The capital Kathmandu is located on the area of mid-hills in the country Nepal. Both the surface water and groundwater has been used for the purpose of drinking in the Kathmandu. The particular quality of the drinking water is urbanized majorly in the specific area of mid hill. The municipality named Dharan has also been found contaminated heavily there a suggestion had been given to take immediate action for eliminating the problem on the matter of public health issue through the particular researcher. The particular quality of water and both sources have been contaminated with a general form of faecal coliform. The main reason for the contamination issue in the specific urban area that includes the capital city Kathmandu is the particular source of Kathmandu. There are many issues that can be seen in the city such as issue in the reservoir, lack of the specific system of treatment, the urbanization issue which is unplanned, issue in the distribution system, lack of proper sanitation and there is no specific sewerage system is maintained in the city.
There have various districts where the people fit in a pipe directly to the rivers and streams and the water for drinking, washing, cooking and other daily use. The water is being used for drinking purpose, and almost 72% of the particular sources have been found with a specific microbial contamination issue from both the tap and reservoir. This generally can be seen in the area of Myagdi, which is a district within the particular area of mid hill zone. The main reason is they open defecation in the contamination issues where the drinking water has been affected in the reservoir, source and the particular supply system for the specific district of Kaski. The proper management of distribution system, sewage, reservoir and waste can definitely make a solution of the microbial contamination issue which is required along with particular awareness to the people about the sanitation and water quality. If a better quality of the water can be provided, then it can solve the issue in the capital city Kathmandu.
The government of Nepal has been mentioned the improved supply system of water can reduce the contamination issues, and the citizens of Nepal are getting a good quality of the water. Still, the specific researches have been shown that the particular claimed storage system and the supply of water had been contaminated and that is entirely not safe for drinking purpose. Another solution can be mentioned over here that is chlorination that is not popular among the people of the capital city Kathmandu. The chlorination has not been used in the city because of its unpleasant taste and smell.
The proportion of water and water consumption from different sources
(Source: Nicholson et al. 2018)
As shown in the graph without access to the government of Nepal, the private well and network of piped are using the water of amount 38 lcd in the season of summer. The people who use the government connection those use the amount of 40 lcd and the people who use the private well those use the amount of 70 lcd in the season of summer. Both the private and government connection users have been used the most amounts that are 98 lcd in the season of summer.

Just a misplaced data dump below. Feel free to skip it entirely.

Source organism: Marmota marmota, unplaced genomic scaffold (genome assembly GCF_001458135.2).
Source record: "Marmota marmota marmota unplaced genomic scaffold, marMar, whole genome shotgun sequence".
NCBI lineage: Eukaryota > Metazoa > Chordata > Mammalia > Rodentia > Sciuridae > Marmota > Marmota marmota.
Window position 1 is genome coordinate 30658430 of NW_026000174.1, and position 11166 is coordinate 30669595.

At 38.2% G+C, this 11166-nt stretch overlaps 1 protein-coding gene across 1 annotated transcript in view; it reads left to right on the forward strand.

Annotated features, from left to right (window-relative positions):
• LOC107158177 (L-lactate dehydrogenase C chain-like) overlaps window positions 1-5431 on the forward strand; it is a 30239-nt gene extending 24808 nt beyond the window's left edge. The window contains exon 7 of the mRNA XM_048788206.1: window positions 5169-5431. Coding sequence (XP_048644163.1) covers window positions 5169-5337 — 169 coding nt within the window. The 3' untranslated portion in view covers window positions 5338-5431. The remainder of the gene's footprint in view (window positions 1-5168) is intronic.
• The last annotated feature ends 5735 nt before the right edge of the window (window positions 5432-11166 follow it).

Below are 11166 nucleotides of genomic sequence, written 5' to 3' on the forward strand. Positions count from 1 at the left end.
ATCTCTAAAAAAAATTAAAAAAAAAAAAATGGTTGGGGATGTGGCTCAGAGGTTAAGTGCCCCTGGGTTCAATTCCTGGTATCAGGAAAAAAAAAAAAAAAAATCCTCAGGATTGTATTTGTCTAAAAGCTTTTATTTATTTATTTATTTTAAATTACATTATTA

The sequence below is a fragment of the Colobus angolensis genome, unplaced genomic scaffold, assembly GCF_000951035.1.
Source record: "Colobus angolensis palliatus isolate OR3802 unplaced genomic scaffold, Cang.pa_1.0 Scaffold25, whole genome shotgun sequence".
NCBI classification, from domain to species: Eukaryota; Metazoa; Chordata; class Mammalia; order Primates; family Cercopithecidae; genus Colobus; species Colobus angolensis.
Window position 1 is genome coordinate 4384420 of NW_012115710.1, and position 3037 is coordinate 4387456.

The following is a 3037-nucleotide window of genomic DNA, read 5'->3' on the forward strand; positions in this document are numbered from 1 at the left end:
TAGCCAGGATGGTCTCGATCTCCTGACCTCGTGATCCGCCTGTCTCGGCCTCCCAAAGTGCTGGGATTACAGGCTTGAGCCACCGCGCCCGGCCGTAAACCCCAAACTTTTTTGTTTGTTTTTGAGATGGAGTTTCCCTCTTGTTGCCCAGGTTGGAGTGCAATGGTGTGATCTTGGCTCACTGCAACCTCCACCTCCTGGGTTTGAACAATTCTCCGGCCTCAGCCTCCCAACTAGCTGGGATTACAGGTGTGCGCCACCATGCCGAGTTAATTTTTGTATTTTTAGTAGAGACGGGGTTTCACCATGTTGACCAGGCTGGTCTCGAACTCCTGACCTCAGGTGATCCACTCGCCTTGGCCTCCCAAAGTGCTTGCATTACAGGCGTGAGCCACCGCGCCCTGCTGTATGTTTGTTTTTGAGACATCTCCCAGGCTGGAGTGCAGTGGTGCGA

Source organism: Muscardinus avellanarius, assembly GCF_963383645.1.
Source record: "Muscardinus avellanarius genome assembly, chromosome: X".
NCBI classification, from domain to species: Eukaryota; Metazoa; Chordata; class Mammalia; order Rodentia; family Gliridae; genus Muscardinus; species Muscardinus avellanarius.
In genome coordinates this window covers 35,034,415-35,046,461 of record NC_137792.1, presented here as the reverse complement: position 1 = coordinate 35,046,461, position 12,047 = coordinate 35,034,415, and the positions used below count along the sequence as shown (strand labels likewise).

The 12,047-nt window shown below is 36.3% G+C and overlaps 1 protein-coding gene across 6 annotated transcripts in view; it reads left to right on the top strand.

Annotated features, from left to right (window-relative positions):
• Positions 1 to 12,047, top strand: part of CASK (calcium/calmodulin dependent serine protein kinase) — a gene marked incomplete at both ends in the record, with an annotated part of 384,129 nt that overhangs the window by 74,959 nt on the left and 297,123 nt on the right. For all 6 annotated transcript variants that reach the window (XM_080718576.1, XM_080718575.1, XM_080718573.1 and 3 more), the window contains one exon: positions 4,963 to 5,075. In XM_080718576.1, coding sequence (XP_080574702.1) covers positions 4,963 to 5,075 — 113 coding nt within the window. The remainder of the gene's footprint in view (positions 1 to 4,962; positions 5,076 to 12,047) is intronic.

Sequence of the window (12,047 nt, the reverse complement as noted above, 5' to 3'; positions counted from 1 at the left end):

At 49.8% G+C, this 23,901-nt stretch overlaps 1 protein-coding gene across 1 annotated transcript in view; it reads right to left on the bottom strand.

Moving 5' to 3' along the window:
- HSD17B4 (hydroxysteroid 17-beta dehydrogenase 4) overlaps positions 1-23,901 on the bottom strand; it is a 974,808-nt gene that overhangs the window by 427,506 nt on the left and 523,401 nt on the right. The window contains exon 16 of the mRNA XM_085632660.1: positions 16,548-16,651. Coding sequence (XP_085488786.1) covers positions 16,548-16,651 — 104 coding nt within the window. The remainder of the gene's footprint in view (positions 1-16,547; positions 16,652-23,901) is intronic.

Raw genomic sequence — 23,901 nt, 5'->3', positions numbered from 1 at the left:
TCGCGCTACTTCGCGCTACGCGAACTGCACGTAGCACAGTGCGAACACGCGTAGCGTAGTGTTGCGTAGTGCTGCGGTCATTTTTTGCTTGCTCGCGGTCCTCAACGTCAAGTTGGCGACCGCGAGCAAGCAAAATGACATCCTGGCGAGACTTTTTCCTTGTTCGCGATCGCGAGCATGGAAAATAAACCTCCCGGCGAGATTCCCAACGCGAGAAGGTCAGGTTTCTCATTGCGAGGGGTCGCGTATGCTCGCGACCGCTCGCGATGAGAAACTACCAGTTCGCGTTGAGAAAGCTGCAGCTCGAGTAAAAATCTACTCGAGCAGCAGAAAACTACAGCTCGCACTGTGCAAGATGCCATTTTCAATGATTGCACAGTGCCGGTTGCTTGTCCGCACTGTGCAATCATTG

Most of the users are from middle wealth or poor who uses less than considered amount of the water. Although 52% of households use 60 lcd in the season of summer, that reflects a significant variation and a severe inadequacy to the water that has been consumed through the specific households.
Household’s water consumption
(Source: Shrestha et al. 2019)
A difference can be seen for the use of other water sources that are based on the wealth group. Some specific differences can also be noted that the particular contribution of different sources of water in the consumption of total water of the household that varies in the wealth status that chart has been mentioned under this paragraph. The household those are poor they generally consume less water for their use from the government connection (Mokssit et al. 2018). They fulfil their needs from the taps and public well and from other water sources of the private vendors. The other household who are wealthier they depend on the free of cost tanker water, own private well and water sources which is public.
Water consumption from different sources
(Sources: Ogata et al. 2019)
The lack of piped water supply access has been increased through a specific financial and economic burden in the household. The particular impact on the economy of the household can be seen because they buy water from private vendors. It has a great impact on the households who are poor because they spend a considerable amount of money on purchasing the water and consuming less as they have a very limited capacity to pay for the water. It has some multiple effects to make the household expenditure and also has some health impacts because the poor households are using the water from unhealthy sources.